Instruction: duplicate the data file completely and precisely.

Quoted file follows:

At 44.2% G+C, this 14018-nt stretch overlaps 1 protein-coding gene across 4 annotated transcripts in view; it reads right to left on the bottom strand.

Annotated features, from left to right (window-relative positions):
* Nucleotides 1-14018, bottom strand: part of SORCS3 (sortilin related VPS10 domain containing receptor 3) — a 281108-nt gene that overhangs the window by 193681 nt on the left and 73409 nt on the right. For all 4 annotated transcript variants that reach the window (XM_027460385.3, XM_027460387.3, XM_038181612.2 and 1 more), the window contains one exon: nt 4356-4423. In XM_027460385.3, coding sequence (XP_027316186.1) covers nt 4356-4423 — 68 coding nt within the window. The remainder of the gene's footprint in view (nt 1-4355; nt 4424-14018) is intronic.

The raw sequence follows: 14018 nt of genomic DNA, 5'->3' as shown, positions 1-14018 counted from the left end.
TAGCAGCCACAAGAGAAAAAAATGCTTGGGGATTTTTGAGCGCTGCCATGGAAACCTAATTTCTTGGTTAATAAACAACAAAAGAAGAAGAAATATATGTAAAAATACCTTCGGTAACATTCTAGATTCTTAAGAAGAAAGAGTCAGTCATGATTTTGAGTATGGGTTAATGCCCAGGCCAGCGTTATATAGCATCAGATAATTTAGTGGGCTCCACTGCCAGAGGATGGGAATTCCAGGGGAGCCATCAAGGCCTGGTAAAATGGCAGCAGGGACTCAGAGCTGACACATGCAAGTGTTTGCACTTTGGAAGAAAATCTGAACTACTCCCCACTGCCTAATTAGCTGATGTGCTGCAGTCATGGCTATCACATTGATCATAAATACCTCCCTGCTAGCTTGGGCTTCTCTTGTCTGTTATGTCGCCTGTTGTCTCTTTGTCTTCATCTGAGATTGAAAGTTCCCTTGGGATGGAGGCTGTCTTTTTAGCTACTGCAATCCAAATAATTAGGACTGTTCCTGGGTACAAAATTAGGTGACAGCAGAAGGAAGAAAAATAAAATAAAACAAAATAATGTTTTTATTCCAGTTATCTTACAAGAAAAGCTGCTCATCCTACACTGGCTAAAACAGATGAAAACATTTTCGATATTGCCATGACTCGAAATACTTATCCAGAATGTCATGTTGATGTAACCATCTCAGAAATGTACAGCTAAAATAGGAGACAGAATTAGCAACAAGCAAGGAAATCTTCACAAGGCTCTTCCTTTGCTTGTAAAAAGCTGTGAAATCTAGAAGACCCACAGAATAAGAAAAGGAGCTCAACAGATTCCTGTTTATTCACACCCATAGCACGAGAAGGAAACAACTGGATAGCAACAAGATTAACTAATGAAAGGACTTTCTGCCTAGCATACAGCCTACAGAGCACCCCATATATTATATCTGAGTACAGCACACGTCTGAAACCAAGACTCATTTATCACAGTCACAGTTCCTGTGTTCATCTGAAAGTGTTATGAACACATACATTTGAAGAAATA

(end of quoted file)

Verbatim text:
At 44.2% G+C, this 14018-nt stretch overlaps 1 protein-coding gene across 4 annotated transcripts in view; it reads right to left on the bottom strand.

Annotated features, from left to right (window-relative positions):
* Nucleotides 1-14018, bottom strand: part of SORCS3 (sortilin related VPS10 domain containing receptor 3) — a 281108-nt gene that overhangs the window by 193681 nt on the left and 73409 nt on the right. For all 4 annotated transcript variants that reach the window (XM_027460385.3, XM_027460387.3, XM_038181612.2 and 1 more), the window contains one exon: nt 4356-4423. In XM_027460385.3, coding sequence (XP_027316186.1) covers nt 4356-4423 — 68 coding nt within the window. The remainder of the gene's footprint in view (nt 1-4355; nt 4424-14018) is intronic.

The raw sequence follows: 14018 nt of genomic DNA, 5'->3' as shown, positions 1-14018 counted from the left end.
TAGCAGCCACAAGAGAAAAAAATGCTTGGGGATTTTTGAGCGCTGCCATGGAAACCTAATTTCTTGGTTAATAAACAACAAAAGAAGAAGAAATATATGTAAAAATACCTTCGGTAACATTCTAGATTCTTAAGAAGAAAGAGTCAGTCATGATTTTGAGTATGGGTTAATGCCCAGGCCAGCGTTATATAGCATCAGATAATTTAGTGGGCTCCACTGCCAGAGGATGGGAATTCCAGGGGAGCCATCAAGGCCTGGTAAAATGGCAGCAGGGACTCAGAGCTGACACATGCAAGTGTTTGCACTTTGGAAGAAAATCTGAACTACTCCCCACTGCCTAATTAGCTGATGTGCTGCAGTCATGGCTATCACATTGATCATAAATACCTCCCTGCTAGCTTGGGCTTCTCTTGTCTGTTATGTCGCCTGTTGTCTCTTTGTCTTCATCTGAGATTGAAAGTTCCCTTGGGATGGAGGCTGTCTTTTTAGCTACTGCAATCCAAATAATTAGGACTGTTCCTGGGTACAAAATTAGGTGACAGCAGAAGGAAGAAAAATAAAATAAAACAAAATAATGTTTTTATTCCAGTTATCTTACAAGAAAAGCTGCTCATCCTACACTGGCTAAAACAGATGAAAACATTTTCGATATTGCCATGACTCGAAATACTTATCCAGAATGTCATGTTGATGTAACCATCTCAGAAATGTACAGCTAAAATAGGAGACAGAATTAGCAACAAGCAAGGAAATCTTCACAAGGCTCTTCCTTTGCTTGTAAAAAGCTGTGAAATCTAGAAGACCCACAGAATAAGAAAAGGAGCTCAACAGATTCCTGTTTATTCACACCCATAGCACGAGAAGGAAACAACTGGATAGCAACAAGATTAACTAATGAAAGGACTTTCTGCCTAGCATACAGCCTACAGAGCACCCCATATATTATATCTGAGTACAGCACACGTCTGAAACCAAGACTCATTTATCACAGTCACAGTTCCTGTGTTCATCTGAAAGTGTTATGAACACATACATTTGAAGAAATA